Griffith, Parker, Krokosz join Hall of Fame

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Three Lambton County residents have joined the Lambton Agriculture Hall of Fame.

Carolynne Griffith of Brooke-Alvinston, Mac Parker of Warwick and the late Charlie Srokosz of Thedford joined the ranks of those who shaped the county’s agriculture community Friday.

Griffith has lived on a Lambton County farm her entire life and served as the Egg Farmers of Ontario Chair for years.

In 1961, she became a teacher but went into farming full time after marrying Art Griffith in 1963.

Together the pair grew their farm from 50 to 1,500 acres, building an innovating egg laying barn for 5,000 bird and then doubled its size in 1970. By the time she retired from farming, there were 27,000 hens in the facility. Her son runs the operation now.

Griffith joined the Egg Farmers of Ontario in 1975 and served until 2017, including 15 years as chair – the first woman to hold the position. It wasn’t an easy time, as Griffith and the board negotiated the first outbreaks of Avian Flu.
She also represented farmers at the World Trade Organization trade talks in Geneva, Hong Kong and Brussels.

And she also enjoyed a life in politics. From 1988 to 1991, she was a municipal councillor. She’s also been the president of the Lambton-Kent-Middlesex Federal Liberal Riding Association. She also served on the Lambton College Board of Governors.

“For sixty years, Griffith has made significant contributions as a leader, role model, and ambassador in the Lambton agricultural community and beyond,” said Brooke-Alvinston Mayor Dave Ferguson at the virtual induction ceremony Friday night.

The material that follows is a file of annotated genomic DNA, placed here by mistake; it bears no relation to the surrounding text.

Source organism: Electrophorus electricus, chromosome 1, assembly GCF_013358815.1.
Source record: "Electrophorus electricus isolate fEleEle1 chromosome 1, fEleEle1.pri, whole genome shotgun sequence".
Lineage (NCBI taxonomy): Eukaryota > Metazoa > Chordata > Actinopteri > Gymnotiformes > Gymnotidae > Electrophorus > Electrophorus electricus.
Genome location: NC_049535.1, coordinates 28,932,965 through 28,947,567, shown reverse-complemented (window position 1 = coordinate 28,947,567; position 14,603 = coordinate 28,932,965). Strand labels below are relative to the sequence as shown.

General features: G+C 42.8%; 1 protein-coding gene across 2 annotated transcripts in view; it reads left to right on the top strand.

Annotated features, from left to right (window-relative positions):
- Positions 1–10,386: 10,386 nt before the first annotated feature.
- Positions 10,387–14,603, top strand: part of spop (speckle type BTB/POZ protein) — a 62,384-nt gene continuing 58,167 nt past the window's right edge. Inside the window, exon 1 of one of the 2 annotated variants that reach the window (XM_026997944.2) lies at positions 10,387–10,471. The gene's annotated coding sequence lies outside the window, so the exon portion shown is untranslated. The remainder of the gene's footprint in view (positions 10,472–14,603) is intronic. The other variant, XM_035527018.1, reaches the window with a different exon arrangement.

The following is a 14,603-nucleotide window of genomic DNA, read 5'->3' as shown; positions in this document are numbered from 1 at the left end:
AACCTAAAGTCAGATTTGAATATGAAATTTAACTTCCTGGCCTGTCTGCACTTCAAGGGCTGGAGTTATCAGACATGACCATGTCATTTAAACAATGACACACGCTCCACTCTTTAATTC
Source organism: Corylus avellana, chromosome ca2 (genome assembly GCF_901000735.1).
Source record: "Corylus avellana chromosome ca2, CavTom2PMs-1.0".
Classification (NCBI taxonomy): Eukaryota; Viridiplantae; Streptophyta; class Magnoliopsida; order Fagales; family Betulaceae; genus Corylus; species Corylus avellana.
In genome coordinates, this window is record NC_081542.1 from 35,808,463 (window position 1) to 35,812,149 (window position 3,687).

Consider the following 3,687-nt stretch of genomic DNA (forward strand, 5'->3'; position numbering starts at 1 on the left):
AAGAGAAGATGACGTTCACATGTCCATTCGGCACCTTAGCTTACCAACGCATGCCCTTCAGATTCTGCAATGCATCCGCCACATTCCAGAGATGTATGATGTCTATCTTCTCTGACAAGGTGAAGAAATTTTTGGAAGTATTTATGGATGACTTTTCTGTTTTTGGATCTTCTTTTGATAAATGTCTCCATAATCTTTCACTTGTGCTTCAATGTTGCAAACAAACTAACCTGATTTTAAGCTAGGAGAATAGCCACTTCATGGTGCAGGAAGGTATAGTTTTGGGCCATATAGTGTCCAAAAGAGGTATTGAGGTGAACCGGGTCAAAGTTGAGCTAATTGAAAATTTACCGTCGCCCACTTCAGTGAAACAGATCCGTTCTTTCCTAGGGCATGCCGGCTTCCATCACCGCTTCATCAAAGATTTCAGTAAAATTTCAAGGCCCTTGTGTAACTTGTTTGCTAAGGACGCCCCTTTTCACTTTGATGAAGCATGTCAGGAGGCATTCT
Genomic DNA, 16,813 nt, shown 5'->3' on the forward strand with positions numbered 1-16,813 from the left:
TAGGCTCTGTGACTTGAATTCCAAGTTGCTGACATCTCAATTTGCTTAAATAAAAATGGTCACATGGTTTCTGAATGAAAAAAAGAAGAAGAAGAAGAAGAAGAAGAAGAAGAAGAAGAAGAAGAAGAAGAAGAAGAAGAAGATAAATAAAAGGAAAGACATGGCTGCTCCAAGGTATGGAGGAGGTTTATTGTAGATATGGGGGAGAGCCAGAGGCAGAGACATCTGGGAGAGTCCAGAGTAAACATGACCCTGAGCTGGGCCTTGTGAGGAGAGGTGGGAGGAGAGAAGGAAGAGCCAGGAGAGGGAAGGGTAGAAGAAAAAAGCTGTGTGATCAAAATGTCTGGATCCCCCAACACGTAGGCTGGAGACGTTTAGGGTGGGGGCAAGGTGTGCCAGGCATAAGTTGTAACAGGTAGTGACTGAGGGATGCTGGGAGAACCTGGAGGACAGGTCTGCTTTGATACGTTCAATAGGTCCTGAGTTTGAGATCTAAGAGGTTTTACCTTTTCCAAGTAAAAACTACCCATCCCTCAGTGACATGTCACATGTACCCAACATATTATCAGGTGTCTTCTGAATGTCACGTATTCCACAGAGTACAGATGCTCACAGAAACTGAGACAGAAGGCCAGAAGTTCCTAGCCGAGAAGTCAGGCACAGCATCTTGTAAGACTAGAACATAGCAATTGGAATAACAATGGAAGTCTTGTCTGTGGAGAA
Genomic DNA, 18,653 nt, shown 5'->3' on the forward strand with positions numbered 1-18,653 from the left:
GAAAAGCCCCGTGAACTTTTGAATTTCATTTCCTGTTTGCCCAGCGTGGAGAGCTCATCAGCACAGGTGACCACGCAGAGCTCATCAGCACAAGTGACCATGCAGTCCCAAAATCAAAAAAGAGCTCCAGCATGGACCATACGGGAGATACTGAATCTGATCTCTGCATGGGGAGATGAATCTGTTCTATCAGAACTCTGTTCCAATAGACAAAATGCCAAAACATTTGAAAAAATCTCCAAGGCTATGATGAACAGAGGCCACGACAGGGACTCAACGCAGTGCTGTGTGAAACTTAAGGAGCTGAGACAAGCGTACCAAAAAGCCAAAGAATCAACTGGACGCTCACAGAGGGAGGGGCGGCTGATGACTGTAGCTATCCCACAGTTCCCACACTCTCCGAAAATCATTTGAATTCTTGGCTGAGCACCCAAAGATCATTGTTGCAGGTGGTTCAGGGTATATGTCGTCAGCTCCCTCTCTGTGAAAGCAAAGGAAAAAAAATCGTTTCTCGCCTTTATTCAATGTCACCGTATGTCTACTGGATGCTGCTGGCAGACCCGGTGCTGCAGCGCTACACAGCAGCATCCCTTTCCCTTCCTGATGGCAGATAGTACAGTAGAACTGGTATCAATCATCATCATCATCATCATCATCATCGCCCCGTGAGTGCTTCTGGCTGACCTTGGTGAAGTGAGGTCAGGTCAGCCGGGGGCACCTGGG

Brian Boyle says Mac Parker started farming early and is a leader in the beef industry and his community.

Parker bought his first farm at 16. It was across the road from where he grew up. He joined the 4-H Beef Club in Watford and eventually became its leader.
He went to Ridgetown College and began farming with his dad, eventually building a 450 acre business.

Boyle says Parker “recognized shifting realities in the beef production system and progressed into a cross breeding system to capture the hybrid vigour that it allowed.” He created “new beef products on his farm including breeding bulls, 4-H Club steers, and replacement heifers for other producers as well as freezer beef for consumers.” His high-quality herd was in always in strong demand.
Parker was the present of the Lambton Federation of Agriculture and worked to get governments to recognize the need for stable farm funding. He was the first president of Lambton Rural Childcare which provides reliable childcare to farm families.

“A respected conservationist, Parker was one of three people recruited by the Environmental Stewardship Program to promote, administer, and peer-review potential conservation projects in Lambton.

His concern for drainage in farm fields led him to serve on his municipal council for two terms. He returned to politics in 1991, to help deal with the pending expansion of the Watford landfill. He was the mayor of Warwick for three terms.

The late Charlie Srokosz bought 120 acres on Walker Road in what is now Lambton Shores and became one of the first to farm the area known as the Thedford Bog.

Formerly a large wetland of over 17,000 acres including a series of inland lakes, the area was drained by the 1950s. When Srokosz bought the land, only 20 acres of the rich, black soil had been cleared for cultivation. Within a few years, he cleared 90 more acres of dead wood, stumps, and vegetation.By the 1960s-70s, Srokosz was one of Canada’s premier onion growers.

He served on the Ontario Fruit and Vegetable Growers’ Association for years, including as its president.

Srokosz was also active in municipal politics as a councillor and then reeve of Bosanquet Township. Srokosz was instrumental in the founding of the Lambton Heritage Museum in his municipality.

He was also a Catholic school board trustee and on the Lambton District Health Council.

The new members of the Hall of Fame join 19 others who have been inducted since 2010.